It was suggested to me that my digital makeovers consider the perceived goals of the MP I’m assessing. It’s an interesting idea, though I must admit any effort on my part would only be speculation. I believe most (not all) MPs don’t think about why they’re using social media. I suspect many use it because they think they’re supposed to. At best they use it tactically. Rare is the MP who uses social media strategically.
Rona Ambrose was already a high profile MP and a senior member of the Conservative caucus before the election was called. Her profile increased significantly on November 5 when she was selected as the interim leader of the Conservative party, now the official opposition. If I had to guess, I’d say her social media goals are:
- Redefine the public image of the Conservative party
- Build a groundswell of support for the party
- Take productive steps to give the next elected leader a head start in time for the next election
Justin Trudeau created the conditions for those goals. It’s now a catch-up game for Ms. Ambrose as she tries to overcome the constrained and controlled messaging that defined her party and its recent run as government. This entrenched style of communication will take time to overcome. It will demand more frequent communication with more personality. In her new role, the stakes are much higher.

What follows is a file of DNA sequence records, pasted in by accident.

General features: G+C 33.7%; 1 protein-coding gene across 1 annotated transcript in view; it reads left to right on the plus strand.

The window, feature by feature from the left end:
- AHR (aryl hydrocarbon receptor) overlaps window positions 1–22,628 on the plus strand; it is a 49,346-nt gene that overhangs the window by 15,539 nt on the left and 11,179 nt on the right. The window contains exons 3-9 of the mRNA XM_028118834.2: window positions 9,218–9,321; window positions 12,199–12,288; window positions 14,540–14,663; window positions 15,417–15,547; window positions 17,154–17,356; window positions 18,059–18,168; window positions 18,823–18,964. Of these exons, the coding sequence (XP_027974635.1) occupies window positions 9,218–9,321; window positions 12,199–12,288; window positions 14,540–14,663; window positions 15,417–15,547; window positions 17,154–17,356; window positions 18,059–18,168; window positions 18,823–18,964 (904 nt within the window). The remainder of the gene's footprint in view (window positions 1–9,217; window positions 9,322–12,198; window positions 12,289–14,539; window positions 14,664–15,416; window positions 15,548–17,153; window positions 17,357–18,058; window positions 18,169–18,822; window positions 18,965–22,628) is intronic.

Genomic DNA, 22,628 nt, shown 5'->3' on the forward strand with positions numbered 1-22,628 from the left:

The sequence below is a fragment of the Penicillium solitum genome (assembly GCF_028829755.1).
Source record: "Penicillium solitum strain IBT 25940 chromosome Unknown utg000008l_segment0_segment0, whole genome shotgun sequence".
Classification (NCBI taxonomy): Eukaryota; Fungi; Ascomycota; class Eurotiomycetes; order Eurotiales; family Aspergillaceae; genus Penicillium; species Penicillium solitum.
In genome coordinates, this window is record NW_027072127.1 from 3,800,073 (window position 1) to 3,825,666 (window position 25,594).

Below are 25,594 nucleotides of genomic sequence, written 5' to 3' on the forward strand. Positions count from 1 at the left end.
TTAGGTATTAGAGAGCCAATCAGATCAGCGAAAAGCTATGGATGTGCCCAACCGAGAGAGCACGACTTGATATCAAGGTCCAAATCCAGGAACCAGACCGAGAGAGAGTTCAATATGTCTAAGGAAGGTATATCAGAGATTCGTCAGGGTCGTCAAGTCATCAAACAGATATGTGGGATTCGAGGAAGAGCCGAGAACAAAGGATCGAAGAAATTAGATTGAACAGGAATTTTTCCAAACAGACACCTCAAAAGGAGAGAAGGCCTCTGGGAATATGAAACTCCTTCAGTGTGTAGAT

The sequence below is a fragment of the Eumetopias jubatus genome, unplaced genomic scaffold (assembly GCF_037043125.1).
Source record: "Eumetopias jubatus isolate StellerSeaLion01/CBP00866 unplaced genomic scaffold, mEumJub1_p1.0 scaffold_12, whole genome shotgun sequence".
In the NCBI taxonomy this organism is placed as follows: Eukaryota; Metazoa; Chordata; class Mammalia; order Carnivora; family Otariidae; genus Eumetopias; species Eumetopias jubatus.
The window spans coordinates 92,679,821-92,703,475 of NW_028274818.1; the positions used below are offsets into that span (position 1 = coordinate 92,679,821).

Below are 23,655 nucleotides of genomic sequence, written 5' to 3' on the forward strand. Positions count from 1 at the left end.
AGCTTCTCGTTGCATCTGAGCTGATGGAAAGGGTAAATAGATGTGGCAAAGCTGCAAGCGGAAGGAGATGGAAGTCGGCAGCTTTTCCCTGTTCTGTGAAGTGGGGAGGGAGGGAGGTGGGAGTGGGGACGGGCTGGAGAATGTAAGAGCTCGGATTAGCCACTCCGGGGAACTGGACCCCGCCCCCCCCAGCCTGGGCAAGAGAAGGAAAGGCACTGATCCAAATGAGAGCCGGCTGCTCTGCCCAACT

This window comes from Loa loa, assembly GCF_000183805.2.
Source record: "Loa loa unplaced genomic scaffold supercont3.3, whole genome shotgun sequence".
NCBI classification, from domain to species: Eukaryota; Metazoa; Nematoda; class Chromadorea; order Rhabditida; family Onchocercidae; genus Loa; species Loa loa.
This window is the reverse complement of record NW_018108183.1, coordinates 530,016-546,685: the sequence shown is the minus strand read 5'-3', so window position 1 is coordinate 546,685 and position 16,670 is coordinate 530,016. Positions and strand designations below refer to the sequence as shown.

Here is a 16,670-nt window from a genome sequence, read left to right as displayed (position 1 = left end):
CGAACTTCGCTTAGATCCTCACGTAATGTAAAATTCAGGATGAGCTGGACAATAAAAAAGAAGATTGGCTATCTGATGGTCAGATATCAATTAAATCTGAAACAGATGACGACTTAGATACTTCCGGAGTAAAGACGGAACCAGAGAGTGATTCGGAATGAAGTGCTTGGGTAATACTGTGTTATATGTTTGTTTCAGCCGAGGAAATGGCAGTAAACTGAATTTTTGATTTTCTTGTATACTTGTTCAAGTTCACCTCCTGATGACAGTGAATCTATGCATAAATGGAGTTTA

And with that, here is my digital makeover of Rona Ambrose. As with all of my makeovers, my goal is altruistic–to help MPs and Parliament do better online so our democratic system becomes stronger.
Rona Ambrose has a well-established online presence. Her primary website can be found at RonaAmbrose.com. That domain was first registered in 2003. During the election, she forwarded voterona.ca and voterona.com to her page on the Conservative party website.
Her social media outposts include Twitter, Facebook, YouTube, Google+ (which she may not realize she has), Instagram and LinkedIn. With the exception of her YouTube channel and Google+ profile (both of which lack vanity URLs), Ambrose’s core digital ecosystem hinges on accounts branded ronaambrose.
Inconsistent identification: Ambrose is MP for Sturgeon River–Parkland, Interim Leader of the Conservative party and Leader of the Official Opposition. However, her complete title is inconsistently applied. Her Facebook About page provides contradictory information on her role while her Instagram account, YouTube channel and Google+ profile lack any written bio. LinkedIn identifies Ambrose in her former role. Twitter is up to date.
Ambrose’s official Parliamentary photo serves as a consistent visual cue on all of her digital properties (except on the Party website and LinkedIn).
Neglected websites: A politician’s website should be the anchor of his/his digital ecosystem. As such, it should host current information, be easy to navigate and visually pleasing. Ambrose’s primary website is a little bit of all of those things, though not perfect in any. The design is still current-ish and I won’t fault any MP whose website is just a little behind fast-moving modern design conventions.